Prague, July 7 (CTK) – The speakers from a demonstration against immigrants held in Prague on July 1 might have committed a crime of defamation of race or nation or threatening with the aim of influencing an executive body, Police Presidium spokesman Jozef Bocan told CTK Tuesday.
Interior Minister Milan Chovanec said the police were checking the speeches of two people.
The police were criticised for not intervening against the protesters who carried symbolic gallows for “traitors.” Chovanec had called on the police to explain why they did not intervene. He said racist and xenophobic actions must not be tolerated.
The police only intervened against a sit-in protest of a small group of immigration supporters blocking the way of the nationalist demonstrators who planned to march to the government building. Four of the pro-immigration activists were arrested.
The result of the check of the steps that the police took during the demonstration will be known next week.
Police President Tomas Tuhy said he saw the videos of the demonstration and agreed with Chovanec that such manifestations are no part of democracy.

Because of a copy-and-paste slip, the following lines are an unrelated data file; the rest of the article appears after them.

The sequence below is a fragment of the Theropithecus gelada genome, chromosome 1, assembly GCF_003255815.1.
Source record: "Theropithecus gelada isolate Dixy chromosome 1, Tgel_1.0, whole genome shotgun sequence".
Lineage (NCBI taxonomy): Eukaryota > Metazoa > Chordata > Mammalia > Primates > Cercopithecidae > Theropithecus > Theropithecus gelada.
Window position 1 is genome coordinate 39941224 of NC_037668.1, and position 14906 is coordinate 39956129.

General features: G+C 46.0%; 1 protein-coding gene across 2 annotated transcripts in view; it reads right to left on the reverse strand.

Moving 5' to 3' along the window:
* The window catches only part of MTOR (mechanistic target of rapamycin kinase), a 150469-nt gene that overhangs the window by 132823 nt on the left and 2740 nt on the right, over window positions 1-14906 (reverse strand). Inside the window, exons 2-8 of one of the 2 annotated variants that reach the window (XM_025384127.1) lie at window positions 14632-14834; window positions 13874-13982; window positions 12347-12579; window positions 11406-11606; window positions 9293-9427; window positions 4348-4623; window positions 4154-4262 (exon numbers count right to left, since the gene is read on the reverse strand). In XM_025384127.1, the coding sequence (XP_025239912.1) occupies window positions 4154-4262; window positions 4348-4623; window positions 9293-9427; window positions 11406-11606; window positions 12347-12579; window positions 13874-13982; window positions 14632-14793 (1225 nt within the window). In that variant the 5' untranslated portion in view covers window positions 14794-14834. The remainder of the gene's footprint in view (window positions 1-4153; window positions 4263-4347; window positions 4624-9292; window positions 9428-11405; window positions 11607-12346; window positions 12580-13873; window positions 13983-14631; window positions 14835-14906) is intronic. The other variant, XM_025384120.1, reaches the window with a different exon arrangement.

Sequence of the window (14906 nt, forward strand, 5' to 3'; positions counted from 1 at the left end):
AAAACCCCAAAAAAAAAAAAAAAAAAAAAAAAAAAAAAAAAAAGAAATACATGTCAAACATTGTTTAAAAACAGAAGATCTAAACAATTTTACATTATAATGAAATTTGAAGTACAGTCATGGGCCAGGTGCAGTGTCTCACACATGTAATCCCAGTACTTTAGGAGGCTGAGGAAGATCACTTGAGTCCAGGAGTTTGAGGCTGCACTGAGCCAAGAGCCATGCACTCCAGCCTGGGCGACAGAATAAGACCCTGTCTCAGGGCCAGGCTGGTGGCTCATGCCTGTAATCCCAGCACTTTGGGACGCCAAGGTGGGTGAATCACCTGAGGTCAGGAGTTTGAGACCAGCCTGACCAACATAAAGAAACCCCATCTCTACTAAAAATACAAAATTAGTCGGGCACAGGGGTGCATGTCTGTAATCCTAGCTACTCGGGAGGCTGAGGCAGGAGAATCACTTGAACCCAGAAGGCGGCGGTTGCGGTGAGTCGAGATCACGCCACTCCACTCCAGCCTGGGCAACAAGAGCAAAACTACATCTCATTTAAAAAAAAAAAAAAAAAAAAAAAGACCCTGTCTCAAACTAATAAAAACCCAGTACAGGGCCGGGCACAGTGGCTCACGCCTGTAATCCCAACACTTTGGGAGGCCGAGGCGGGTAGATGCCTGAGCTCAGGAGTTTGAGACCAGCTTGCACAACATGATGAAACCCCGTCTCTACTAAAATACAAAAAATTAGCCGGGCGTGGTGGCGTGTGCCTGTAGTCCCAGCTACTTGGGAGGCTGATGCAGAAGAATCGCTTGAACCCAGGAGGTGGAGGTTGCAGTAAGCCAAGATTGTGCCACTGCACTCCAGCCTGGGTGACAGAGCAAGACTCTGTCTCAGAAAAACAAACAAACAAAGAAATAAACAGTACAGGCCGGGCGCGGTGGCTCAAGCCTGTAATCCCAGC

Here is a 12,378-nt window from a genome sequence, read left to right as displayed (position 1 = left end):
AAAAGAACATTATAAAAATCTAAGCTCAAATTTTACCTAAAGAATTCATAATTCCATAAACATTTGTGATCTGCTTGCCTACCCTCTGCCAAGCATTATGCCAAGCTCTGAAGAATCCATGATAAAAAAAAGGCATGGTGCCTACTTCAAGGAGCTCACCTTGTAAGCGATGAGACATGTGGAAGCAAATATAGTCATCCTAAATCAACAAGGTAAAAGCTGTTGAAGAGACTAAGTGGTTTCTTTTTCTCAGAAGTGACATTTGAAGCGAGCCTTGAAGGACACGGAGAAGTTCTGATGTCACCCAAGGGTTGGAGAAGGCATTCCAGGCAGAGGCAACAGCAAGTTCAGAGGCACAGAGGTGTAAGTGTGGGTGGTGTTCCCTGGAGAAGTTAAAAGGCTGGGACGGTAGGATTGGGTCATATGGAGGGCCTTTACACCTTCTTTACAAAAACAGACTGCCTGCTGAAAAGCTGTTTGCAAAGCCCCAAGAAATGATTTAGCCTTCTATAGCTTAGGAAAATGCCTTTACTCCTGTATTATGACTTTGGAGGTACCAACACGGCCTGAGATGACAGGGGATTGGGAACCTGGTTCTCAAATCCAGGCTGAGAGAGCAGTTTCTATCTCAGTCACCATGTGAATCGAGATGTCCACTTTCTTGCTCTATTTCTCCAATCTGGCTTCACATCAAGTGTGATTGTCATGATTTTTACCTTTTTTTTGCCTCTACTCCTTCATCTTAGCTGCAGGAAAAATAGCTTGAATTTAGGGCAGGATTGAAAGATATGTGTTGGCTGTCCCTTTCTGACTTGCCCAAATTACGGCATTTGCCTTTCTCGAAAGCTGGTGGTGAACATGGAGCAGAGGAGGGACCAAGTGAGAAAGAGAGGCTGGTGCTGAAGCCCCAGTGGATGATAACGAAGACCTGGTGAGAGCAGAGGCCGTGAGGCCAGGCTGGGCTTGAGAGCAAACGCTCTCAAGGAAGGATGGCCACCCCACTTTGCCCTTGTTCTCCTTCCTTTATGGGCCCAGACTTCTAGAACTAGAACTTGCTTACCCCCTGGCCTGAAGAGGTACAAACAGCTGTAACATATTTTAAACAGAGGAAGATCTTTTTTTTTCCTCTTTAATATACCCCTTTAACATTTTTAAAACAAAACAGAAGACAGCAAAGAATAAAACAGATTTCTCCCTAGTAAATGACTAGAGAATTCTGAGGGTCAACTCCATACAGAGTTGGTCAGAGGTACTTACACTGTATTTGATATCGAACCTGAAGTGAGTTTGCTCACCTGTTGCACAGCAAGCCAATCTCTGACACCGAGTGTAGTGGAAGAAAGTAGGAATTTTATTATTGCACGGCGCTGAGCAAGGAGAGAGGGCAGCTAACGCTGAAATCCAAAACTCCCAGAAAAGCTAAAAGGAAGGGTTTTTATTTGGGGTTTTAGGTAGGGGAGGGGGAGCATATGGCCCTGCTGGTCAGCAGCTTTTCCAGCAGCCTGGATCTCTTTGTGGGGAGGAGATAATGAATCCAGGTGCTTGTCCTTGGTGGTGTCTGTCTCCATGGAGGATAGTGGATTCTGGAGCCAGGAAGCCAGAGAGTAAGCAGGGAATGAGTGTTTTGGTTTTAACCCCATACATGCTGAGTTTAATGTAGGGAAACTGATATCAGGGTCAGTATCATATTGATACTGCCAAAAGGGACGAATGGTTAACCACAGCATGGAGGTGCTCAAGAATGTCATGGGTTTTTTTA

Tuhy said the police documented the demonstration and they drew the conclusions several days afterwards. “This may be more tactical sometimes,” he said.
During the demonstration against immigration, Islam and the European Union, populist politician Tomio Okamura, heavy metal singer Ales Brichta and far-right journalist Adam Bartos delivered speeches, among others, calling for the closing of the borders, leaving the EU and resignation of the government.
Bartos said in reaction that symbolic gallows were an adequate expression of opposition to the government in the situation when the national security is threatened.
Bocan said a police analysis showed that the line between the freedom of expression, the freedom of assembly and their exceeding are not set clearly enough.
Apart from the police, demonstrations are supervised by the local authorities that may dissolve the gathering. Experts or state attorney are sometimes present who decide whether any crime was possibly committed.
Chovanec said he wanted similar situations not to be repeated rather than punish police officers for any individual failure.
He said the attitude of the police at demonstrations must change because some people in the country abuse sensitive issues.